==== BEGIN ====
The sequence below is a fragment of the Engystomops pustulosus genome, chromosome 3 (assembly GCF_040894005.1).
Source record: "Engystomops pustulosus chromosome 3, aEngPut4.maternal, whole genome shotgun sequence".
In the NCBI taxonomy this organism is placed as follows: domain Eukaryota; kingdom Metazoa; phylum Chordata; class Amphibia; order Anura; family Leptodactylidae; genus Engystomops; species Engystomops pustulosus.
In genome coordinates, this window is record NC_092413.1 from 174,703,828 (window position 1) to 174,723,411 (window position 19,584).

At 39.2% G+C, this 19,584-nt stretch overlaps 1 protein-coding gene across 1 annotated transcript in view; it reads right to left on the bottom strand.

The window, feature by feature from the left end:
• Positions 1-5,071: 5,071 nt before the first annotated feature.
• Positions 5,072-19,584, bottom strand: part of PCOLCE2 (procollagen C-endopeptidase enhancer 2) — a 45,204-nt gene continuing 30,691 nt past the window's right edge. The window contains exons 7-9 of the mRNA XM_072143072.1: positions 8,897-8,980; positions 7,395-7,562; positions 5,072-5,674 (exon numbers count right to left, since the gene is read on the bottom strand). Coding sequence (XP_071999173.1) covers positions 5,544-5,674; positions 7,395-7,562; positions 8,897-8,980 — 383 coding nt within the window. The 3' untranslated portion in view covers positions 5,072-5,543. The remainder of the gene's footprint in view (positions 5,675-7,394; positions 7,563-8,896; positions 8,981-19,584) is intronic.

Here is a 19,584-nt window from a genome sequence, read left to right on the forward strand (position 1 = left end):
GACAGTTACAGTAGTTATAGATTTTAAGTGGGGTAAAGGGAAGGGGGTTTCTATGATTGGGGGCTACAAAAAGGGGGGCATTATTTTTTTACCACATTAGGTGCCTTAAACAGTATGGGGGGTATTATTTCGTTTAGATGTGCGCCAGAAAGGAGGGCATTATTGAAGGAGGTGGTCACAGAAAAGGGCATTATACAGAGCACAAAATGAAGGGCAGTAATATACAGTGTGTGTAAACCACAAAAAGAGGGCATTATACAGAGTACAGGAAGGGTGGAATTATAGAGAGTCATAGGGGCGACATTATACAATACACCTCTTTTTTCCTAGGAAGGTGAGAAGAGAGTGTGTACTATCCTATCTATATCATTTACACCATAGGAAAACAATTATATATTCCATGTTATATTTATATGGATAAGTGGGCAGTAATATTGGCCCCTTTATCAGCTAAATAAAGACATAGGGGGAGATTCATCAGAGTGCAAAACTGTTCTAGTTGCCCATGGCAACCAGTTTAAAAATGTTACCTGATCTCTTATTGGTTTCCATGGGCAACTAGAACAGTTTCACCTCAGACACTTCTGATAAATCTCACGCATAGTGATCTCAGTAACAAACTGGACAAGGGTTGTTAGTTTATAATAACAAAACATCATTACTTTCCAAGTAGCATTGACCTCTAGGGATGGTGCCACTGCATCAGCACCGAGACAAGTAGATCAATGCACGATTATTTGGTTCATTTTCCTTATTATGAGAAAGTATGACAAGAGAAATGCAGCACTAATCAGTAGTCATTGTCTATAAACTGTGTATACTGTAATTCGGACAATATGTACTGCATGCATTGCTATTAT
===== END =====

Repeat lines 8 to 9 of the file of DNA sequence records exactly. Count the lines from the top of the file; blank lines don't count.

• Positions 5,072-19,584, bottom strand: part of PCOLCE2 (procollagen C-endopeptidase enhancer 2) — a 45,204-nt gene continuing 30,691 nt past the window's right edge. The window contains exons 7-9 of the mRNA XM_072143072.1: positions 8,897-8,980; positions 7,395-7,562; positions 5,072-5,674 (exon numbers count right to left, since the gene is read on the bottom strand). Coding sequence (XP_071999173.1) covers positions 5,544-5,674; positions 7,395-7,562; positions 8,897-8,980 — 383 coding nt within the window. The 3' untranslated portion in view covers positions 5,072-5,543. The remainder of the gene's footprint in view (positions 5,675-7,394; positions 7,563-8,896; positions 8,981-19,584) is intronic.

Here is a 19,584-nt window from a genome sequence, read left to right on the forward strand (position 1 = left end):